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Press Release

Concrete, Equipment, and Long Wet Days

NRCS Montana Snow Survey Team Successfully Installs New SNOTEL Site at Stryker Basin Snow Course
Publish Date
5 people standing outside in the woods in the rain

The NRCS Montana snow survey team ventured out near Onley, Montana in the Stillwater State Forest to the Stryker Basin snow course to install a Snow Telemetry (SNOTEL) site. Learn why our snow survey team is doing this and how it benefits you!


two men in the woods in snow with measuring equipment
Taking snow survey measurements at a snow course in Deer Lodge County, Montana, 1961.

At the end of August, The NRCS Montana snow survey team worked with the Stillwater State Forest staff to do site preparation for a three-day SNOTEL site install endeavor. “The state forest was a big part of getting this permitted and getting all those snow measurements for us over the years, “said Eric Larson, NRCS Water Supply Specialist. A major benefit of replacing a snow course with a SNOTEL site is, eventually after 10 years of concurrent measurements, the manual snow course measurements will no longer be needed.

Originally a snow course from 1977, Stryker Basin was ready for an update. The idea is to automate the snow survey site so that it can replace the need to do manual measurements, which is time consuming and can be strenuous to access the remote locations. Currently, manual snowpack measurements are taken at Stryker Basin from February to June, around the first of each month, with 10 measurements being extracted each time. In addition to the snow water equivalent and snow depth, which is collected at the snow course, the SNOTEL site collects and transmits air temperature and precipitation data on an hourly basis.


person standing on tower installing equipment in woods

The crew consisted of Eric Larson, Colin Kultys, Mage Hultstrand, Lexi Landers, and Lauren Austin who hit the ground running, working 12-hour days at the site. Even though that area of Montana had been dry, and, in a drought, the week of the installment was not. “It rained over two inches and temperatures were in the mid-40s on our second day,” Larson remarked with a slight laugh. The weather was relentless, but the snow survey team persevered and spent the three days working together to complete the installation.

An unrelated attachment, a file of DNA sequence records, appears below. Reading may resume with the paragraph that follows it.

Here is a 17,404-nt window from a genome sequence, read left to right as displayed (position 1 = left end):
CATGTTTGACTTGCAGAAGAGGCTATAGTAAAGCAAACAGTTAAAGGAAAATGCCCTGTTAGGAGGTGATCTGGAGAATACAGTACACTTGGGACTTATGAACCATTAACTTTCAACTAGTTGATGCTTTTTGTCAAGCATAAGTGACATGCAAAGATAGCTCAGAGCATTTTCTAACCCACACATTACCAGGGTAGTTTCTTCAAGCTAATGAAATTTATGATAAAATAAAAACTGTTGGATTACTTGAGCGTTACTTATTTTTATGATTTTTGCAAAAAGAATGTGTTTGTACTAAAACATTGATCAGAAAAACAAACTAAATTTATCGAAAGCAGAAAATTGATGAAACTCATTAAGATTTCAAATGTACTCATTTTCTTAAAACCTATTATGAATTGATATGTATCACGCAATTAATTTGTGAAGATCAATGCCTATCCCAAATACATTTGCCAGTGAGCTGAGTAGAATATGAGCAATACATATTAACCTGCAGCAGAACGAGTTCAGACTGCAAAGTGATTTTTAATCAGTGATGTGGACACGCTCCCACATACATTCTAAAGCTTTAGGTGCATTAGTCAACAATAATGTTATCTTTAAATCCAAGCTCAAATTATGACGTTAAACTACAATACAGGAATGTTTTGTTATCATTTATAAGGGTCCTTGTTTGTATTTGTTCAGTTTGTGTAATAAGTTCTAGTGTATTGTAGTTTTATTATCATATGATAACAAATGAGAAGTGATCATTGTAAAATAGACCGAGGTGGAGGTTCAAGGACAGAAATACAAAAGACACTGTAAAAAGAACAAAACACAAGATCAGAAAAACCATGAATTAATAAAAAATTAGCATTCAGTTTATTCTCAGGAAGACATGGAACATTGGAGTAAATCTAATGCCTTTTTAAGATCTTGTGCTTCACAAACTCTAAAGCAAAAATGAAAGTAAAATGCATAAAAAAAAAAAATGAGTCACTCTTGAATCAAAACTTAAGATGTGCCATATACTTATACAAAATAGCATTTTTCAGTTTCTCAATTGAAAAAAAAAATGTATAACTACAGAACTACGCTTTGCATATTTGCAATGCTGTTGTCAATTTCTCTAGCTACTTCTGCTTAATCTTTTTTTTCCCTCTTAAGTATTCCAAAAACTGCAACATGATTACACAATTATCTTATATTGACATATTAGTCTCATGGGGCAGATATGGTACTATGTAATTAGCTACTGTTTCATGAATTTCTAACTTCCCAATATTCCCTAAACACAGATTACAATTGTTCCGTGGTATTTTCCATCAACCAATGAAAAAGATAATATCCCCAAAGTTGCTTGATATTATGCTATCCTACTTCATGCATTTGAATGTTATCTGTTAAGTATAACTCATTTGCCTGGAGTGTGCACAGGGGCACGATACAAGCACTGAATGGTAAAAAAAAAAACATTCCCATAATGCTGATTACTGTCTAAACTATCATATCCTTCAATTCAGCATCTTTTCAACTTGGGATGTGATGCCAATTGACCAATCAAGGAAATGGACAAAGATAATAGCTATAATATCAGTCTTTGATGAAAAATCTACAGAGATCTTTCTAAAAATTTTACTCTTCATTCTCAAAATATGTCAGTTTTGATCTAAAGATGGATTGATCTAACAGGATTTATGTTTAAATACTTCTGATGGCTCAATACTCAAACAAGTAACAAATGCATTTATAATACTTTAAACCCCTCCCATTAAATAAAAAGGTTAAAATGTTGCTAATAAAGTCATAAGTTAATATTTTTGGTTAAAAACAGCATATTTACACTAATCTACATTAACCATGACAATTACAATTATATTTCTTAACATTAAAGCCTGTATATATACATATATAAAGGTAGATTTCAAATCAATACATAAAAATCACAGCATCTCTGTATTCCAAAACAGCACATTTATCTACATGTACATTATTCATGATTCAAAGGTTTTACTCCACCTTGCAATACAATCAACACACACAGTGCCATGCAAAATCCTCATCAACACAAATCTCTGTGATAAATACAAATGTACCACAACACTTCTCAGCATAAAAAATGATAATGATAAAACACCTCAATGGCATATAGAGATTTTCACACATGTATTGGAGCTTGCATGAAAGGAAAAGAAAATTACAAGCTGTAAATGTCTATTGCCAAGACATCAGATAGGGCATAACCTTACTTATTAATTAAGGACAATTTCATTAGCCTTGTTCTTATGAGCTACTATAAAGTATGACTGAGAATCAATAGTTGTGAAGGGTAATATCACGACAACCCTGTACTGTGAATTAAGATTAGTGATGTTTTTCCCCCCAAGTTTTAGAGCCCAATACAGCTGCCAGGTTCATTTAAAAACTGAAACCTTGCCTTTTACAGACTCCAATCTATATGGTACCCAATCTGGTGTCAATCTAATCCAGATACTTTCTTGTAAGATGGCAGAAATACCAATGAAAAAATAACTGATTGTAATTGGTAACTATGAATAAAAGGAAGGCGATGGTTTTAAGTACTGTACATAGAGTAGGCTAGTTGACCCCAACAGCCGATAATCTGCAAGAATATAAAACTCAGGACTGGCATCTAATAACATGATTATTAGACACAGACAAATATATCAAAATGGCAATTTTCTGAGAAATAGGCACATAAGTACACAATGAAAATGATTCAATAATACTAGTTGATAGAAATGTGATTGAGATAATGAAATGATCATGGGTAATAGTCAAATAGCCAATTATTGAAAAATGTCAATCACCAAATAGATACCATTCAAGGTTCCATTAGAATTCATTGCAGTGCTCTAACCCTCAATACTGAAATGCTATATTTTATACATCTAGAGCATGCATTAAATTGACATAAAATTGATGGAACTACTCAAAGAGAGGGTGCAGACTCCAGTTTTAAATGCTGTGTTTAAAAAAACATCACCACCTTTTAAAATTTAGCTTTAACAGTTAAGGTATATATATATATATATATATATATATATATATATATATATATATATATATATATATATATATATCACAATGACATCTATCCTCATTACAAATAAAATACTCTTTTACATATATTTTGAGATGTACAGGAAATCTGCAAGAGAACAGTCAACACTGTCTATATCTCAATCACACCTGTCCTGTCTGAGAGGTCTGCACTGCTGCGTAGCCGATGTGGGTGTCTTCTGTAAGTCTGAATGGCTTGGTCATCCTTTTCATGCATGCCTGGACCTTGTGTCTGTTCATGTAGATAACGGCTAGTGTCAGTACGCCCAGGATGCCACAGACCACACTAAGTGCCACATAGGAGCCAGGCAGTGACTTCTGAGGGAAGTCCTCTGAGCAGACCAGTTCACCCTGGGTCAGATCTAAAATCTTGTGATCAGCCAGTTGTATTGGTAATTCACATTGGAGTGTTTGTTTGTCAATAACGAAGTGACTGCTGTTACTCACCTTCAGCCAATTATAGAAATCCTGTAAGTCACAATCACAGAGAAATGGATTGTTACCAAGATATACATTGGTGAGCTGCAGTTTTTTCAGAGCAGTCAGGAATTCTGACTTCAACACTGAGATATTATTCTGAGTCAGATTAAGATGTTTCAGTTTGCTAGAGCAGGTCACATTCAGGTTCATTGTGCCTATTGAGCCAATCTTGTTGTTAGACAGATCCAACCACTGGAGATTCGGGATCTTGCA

“It's a lot of equipment to haul in and requires a lot of concrete,” Larson stated. It took about 32 bags of concrete and an array of equipment to install a shelter, snow pillow, two towers, and a precipitation gauge. The spot where they were installing and building at was 300 yards away from a usable road, “From there we used two side by sides to shuttle in all of the equipment,” Larson said. Even with the challenging weather, hauling equipment, concrete pours, and a short-time frame, the crew accomplished what they went out there to do, to fully install a new SNOTEL site. 


Larson explained, “Water is utilized for everything from agriculture, municipal use, and hydroelectric power in the western United States. The snow survey program plays a vital role in providing water supply forecasts for water users across the western United States.” By collecting the snowpack data at snow courses and using the SNOTEL network, the snow survey program makes mountain snowpack and precipitation data available to the public along with snowmelt-driven runoff predictions for the spring and summer.

For more information on the snow survey program and products and reports, go to Montana Snow Survey Webpage. You can also sign up to receive notifications when Montana’s monthly Water Supply Outlook Reports are released from January through June. 

equipment in woods labeled
Overview of Stryker Basin SNOTEL site.